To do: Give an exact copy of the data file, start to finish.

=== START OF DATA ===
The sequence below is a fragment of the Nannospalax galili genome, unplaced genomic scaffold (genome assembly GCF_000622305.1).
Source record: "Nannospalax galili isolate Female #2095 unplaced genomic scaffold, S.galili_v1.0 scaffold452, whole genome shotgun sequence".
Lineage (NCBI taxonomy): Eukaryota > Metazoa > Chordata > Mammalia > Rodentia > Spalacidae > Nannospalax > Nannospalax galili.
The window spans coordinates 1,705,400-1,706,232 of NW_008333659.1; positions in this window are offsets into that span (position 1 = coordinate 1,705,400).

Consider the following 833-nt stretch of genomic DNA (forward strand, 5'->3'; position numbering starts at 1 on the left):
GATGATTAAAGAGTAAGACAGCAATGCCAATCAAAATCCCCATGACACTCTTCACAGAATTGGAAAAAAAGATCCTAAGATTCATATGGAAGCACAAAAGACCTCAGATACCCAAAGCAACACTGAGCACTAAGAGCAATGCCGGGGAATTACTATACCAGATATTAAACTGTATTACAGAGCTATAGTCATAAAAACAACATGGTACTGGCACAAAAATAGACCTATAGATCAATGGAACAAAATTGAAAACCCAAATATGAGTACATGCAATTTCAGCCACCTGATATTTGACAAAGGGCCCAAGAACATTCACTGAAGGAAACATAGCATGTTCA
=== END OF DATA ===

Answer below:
The sequence below is a fragment of the Nannospalax galili genome, unplaced genomic scaffold (genome assembly GCF_000622305.1).
Source record: "Nannospalax galili isolate Female #2095 unplaced genomic scaffold, S.galili_v1.0 scaffold452, whole genome shotgun sequence".
Lineage (NCBI taxonomy): Eukaryota > Metazoa > Chordata > Mammalia > Rodentia > Spalacidae > Nannospalax > Nannospalax galili.
The window spans coordinates 1,705,400-1,706,232 of NW_008333659.1; positions in this window are offsets into that span (position 1 = coordinate 1,705,400).

Consider the following 833-nt stretch of genomic DNA (forward strand, 5'->3'; position numbering starts at 1 on the left):
GATGATTAAAGAGTAAGACAGCAATGCCAATCAAAATCCCCATGACACTCTTCACAGAATTGGAAAAAAAGATCCTAAGATTCATATGGAAGCACAAAAGACCTCAGATACCCAAAGCAACACTGAGCACTAAGAGCAATGCCGGGGAATTACTATACCAGATATTAAACTGTATTACAGAGCTATAGTCATAAAAACAACATGGTACTGGCACAAAAATAGACCTATAGATCAATGGAACAAAATTGAAAACCCAAATATGAGTACATGCAATTTCAGCCACCTGATATTTGACAAAGGGCCCAAGAACATTCACTGAAGGAAACATAGCATGTTCA